So, if you ask someone for an LOR and they don't seem to want to do it, you should probably just ask someone else.

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  • Thanks! Your answer is close to what I inferred. I am considering dropping application this year and resuming next year... I will kindly ask them for LOR the second time but if I get refused I may give up this path of career.
    – PegRocks
    Dec 7, 2017 at 7:40
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    To be completely honest, waiting a year and asking again has an even lower probablity of getting a letter from either of these professors. When I feel I can't write a positive letter in support of a student, I won't write a letter. I never say I'm too busy, but I do say that someone else may be a better person to ask, could write them a better letter. I suggest applying this year, finding others, even TAs, to write letters for you, and see if you get accepted. If your applications are not successful, changing your career path now vs. a year from now is a better way to go. Good luck.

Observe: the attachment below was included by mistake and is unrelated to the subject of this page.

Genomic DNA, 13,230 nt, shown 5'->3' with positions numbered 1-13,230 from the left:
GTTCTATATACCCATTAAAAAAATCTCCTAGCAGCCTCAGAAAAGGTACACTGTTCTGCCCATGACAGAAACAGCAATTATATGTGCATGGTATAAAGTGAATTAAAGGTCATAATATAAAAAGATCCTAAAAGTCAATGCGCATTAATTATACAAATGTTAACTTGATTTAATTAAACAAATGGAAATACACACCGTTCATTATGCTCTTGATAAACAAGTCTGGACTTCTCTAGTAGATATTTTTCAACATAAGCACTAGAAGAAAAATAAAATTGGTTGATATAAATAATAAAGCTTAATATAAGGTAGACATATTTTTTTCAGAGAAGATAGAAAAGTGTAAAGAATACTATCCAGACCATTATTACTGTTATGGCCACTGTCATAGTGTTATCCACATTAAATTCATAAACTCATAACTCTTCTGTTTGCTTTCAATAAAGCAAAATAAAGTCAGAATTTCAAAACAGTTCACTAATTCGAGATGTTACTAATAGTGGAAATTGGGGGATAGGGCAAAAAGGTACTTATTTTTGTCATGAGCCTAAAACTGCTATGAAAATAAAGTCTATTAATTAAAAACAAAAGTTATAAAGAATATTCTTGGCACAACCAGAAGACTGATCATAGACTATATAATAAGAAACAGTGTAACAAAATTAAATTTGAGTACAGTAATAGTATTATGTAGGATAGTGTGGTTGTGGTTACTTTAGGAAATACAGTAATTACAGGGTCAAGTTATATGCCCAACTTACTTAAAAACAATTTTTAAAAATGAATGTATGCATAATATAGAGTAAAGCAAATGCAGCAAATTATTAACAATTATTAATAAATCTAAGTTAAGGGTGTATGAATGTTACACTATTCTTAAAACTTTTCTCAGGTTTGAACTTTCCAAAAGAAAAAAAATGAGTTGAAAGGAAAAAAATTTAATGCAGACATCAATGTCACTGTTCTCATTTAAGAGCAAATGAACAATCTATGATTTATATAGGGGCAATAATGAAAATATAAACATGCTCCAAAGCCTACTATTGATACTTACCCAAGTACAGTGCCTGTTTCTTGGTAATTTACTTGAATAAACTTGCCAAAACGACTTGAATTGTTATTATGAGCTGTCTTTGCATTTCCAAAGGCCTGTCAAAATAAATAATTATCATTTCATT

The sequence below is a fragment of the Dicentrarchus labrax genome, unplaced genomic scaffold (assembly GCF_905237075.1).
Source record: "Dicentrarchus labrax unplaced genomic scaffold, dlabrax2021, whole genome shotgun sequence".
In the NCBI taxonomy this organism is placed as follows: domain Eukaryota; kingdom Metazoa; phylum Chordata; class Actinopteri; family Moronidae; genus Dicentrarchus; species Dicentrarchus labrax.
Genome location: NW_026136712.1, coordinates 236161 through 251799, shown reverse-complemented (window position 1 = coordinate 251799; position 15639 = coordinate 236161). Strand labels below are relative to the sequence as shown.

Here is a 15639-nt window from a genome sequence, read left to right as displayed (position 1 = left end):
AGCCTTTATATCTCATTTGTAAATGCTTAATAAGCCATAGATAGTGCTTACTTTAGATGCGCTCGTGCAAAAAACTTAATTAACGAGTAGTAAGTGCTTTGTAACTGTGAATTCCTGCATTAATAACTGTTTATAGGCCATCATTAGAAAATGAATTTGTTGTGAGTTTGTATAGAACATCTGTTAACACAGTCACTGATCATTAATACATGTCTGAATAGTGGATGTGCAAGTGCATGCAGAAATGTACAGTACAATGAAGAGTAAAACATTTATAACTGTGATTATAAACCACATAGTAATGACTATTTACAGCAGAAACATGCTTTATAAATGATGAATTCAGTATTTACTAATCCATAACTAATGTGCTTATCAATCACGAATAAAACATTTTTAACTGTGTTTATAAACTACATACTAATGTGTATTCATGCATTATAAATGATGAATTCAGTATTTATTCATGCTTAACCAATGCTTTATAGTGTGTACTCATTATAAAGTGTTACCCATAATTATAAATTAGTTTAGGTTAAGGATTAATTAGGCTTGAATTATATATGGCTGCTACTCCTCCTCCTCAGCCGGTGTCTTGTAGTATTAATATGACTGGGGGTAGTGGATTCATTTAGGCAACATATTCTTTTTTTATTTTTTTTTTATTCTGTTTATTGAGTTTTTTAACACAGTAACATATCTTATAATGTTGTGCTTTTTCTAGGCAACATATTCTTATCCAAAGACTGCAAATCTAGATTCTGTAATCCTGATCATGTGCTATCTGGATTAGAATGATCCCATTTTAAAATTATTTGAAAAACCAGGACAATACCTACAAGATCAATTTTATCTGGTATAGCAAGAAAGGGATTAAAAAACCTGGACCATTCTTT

– user82849
    Dec 22, 2017 at 21:53
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I very much doubt anyone has the kind of systematic data to actually answer your question. In lieu of that, some thoughts:

My thesis advisor said "as the Director of PhD studies I am unable to write letters this year."

Unless there is more content to this that you haven't posted, it's possible that this is not a scheduling thing, but some sort of requirement of the position itself, perhaps to avoid perceived conflicts of interest.

"It is good to hear from you and nice to hear that you are applying to doctoral programs. Part of the reason that I was so delayed in my response is that I am a bit overwhelmed with work right now. Given all of my existing demands, unfortunately I do not think I am in a position to give the time and effort to write you a strong recommendation. I am sorry about this."

This seems quite straightforward. You've bolded "part of the reason" and read a lot into those four words, but I'd suggest that this is probably just an unnecessary qualifier, or at most a note that even when we're not technically overwhelmed, faculty are not known for their rapid email turnaround times.

You've also chosen to ignore their otherwise positive comments about you.